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Activating Events of the Unfolded Protein Response in Saccharomyces cerevisiae

  • Author(s): Rubio, Claudia Ani Dabanian
  • Advisor(s): Walter, Peter K
  • et al.
Abstract

Abstract

In eukaryotic cells, the untoward accumulation of misfolded proteins inside the endoplasmic reticulum (ER) triggers a transcriptional program that restores cellular homeostasis. This program, called the unfolded protein response (UPR), is activated through a series of enzymatic steps that culminate in the production of a transcription factor that upregulates a set of target genes required for cell survival during ER stress. Activation occurs through an ER-resident sensor, Ire1, which is stimulated by misfolded proteins in the ER lumen. Activated Ire1 transmits a signal to its cytosolic portion, containing a kinase and an RNase, which trans-autophosphorylates and activates the RNase to cleave an mRNA encoding the Hac1 transcription factor. The cleavage products are ligated by tRNA ligase, Trl1, to produce a spliced form of HAC1 mRNA that is translated into the transcription factor. Together, the coordinated activation of Ire1 and ligation by Trl1 to produce spliced HAC1 mRNA comprise the central mechanism of UPR activation. This thesis describes my work toward understanding two key regulatory steps in UPR activation.

Several lines of evidence suggest that Ire1 kinase plays a role in the UPR that is autonomous from its role in RNase activation. First, RNase L, a close homolog of Ire1, is an RNase with a pseudokinase domain that has lost activity through evolution. Conservation of Ire1's kinase suggests that activity is important for UPR fitness. Moreover, in vitro studies have shown that kinase-inactive Ire1 retains RNase activity and, in vivo, kinase activity can be bypassed by ATP-competitive drugs. In an endeavor to understand the importance of Ire1 kinase we discovered that kinase activity contributes to the attenuation of Ire1 signaling and is imperative for homeostatic adaptation during ER stress.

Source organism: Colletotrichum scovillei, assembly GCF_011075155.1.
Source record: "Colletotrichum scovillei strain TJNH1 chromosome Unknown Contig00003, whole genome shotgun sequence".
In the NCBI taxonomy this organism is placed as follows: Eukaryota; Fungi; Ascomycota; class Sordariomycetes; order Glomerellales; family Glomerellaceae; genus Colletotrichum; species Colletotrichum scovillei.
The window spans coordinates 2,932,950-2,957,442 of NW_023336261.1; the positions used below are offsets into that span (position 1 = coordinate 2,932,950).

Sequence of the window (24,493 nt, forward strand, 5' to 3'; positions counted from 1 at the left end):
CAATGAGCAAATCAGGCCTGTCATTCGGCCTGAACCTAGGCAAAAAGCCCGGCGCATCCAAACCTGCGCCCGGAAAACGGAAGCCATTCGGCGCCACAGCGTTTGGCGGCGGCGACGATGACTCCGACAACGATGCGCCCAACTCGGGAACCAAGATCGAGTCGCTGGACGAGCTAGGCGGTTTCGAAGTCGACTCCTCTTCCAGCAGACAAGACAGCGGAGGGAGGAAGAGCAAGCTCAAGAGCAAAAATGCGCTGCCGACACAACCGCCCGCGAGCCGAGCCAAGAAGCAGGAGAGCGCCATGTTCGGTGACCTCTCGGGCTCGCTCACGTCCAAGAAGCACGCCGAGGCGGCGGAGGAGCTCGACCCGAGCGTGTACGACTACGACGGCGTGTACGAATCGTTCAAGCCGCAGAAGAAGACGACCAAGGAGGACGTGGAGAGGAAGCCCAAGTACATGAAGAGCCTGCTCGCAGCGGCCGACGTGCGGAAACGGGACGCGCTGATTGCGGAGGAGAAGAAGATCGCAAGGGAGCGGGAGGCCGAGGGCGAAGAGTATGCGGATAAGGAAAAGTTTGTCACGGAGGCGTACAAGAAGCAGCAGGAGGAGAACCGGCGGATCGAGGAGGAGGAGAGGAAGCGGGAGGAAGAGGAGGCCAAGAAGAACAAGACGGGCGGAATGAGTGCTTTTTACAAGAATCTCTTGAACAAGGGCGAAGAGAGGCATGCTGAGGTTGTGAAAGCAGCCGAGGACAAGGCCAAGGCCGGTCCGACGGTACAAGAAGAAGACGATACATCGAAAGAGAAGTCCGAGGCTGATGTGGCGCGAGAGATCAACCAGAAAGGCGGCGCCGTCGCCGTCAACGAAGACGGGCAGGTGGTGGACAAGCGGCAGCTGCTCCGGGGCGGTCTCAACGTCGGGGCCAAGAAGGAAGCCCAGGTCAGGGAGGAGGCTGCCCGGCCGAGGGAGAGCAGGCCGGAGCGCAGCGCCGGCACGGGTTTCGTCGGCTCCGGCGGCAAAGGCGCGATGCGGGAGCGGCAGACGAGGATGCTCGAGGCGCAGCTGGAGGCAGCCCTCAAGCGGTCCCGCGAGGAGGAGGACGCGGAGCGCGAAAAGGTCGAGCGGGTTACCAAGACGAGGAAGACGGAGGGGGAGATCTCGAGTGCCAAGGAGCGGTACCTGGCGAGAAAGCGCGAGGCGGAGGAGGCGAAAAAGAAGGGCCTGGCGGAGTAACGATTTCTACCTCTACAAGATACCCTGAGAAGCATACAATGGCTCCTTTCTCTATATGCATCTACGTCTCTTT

The final chapters of this thesis describe my work to decipher how tRNA ligase achieves pathway specificity for the UPR. Trl1 splits its time between in HAC1 mRNA splicing and in tRNA splicing. Our efforts to discern how Trl1 acts in HAC1 mRNA splicing were unfruitful, however, this work enlightened our knowledge of Trl1 biology and set the stage for future work to elucidate Trl1's role in the UPR.

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